ROCK HILL, S.C. — Newly released documents give a deeper look into the financials of billionaire David Tepper after his real estate company filed for bankruptcy earlier this week.
The action served as the final nail in the coffin for the proposed Carolina Panthers practice facility project in Rock Hill.
Court documents say Tepper’s company -- GT Real Estate Holdings -- spent $282 million on the now defunct facility and claim it would take another $500 million to finish the project.
Also listed in the 21-page document is the real estate company’s reasoning for the dispute that ultimately ended the build.
The documents show Rock Hill missed two deadlines to issue the bonds and despite both days passing, the documents say GTRE continued to invest in the project.
The documents also showed that eventually, in light of the inability or unwillingness of the city to obtain low-cost public financing, and the significant ongoing expenditures required to continue construction, the debtor suspended construction.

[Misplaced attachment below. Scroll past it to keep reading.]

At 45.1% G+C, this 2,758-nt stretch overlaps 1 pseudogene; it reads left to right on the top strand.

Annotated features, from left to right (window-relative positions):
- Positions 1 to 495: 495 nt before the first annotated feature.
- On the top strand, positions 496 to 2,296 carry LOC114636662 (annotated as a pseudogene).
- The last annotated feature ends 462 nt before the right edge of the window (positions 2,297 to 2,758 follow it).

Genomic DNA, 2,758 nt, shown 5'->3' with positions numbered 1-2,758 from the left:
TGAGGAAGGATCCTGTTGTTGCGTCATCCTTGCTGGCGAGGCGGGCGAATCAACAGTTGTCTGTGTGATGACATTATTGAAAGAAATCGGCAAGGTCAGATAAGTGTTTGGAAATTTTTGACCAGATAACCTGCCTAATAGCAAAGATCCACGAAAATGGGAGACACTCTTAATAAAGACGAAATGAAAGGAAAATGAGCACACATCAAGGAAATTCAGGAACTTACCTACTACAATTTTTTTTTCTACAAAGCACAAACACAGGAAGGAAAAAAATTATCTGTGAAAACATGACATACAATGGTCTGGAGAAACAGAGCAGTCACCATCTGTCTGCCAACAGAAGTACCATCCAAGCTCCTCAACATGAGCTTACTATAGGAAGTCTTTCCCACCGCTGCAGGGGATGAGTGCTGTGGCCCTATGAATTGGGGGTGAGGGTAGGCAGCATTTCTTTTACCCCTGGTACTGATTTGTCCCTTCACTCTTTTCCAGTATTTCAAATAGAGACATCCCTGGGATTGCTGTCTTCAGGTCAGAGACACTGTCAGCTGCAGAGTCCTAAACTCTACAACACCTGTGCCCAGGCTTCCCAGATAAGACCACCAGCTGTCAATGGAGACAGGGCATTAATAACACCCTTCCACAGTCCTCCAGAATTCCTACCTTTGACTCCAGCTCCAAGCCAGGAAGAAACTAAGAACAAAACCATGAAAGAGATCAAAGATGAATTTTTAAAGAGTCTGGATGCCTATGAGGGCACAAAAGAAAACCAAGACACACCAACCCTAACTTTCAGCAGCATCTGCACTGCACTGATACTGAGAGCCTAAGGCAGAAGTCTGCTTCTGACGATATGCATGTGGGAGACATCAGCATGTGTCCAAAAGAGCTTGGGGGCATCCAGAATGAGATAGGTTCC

At the time construction stopped, GTRE’s account only had around $255K in it, according to the documents.
In the weeks that would follow, GTRE would issue a default warning and then a notice of termination.
On April 27, Tepper only had this to say when asked about the standoff between him and the city of Rock Hill.
“We respect the city of Rock Hill’s request not to have a back and forth in the public about it,” he said.
But two days later when Rock Hill leaders reached out to the billionaire owner, it wasn’t to strike a deal.
Court documents claim an attorney for the city alleged GTRE “failed to cooperate with the city in providing information and other assistance.”
That would have “enabled the city to issue bonds.”
The attorney also claimed the suspension work amounted to a default.
GTRE disagrees with the claims.
Since the project’s shutdown, GTRE said it has paid out $40 million worth of invoices. Some of that funding came from a $15.5 million parking lot outside the stadium.
Hundreds of supporting documents will be filed throughout the next couple of weeks.
A bankruptcy attorney with no ties to this case said this is still a faster process than lawsuits.
“It’s supposed to be much more efficient than a protracted adversarial lawsuit,” said John Woodman, bankruptcy attorney at Essex Richards.
York County is seeking $21 million back from GTRE. The court filing said the company isn’t aware of any agreement where it would have to pay back those funds.
(WATCH BELOW: Tepper on Rock Hill practice facility: ‘We released a statement already’)
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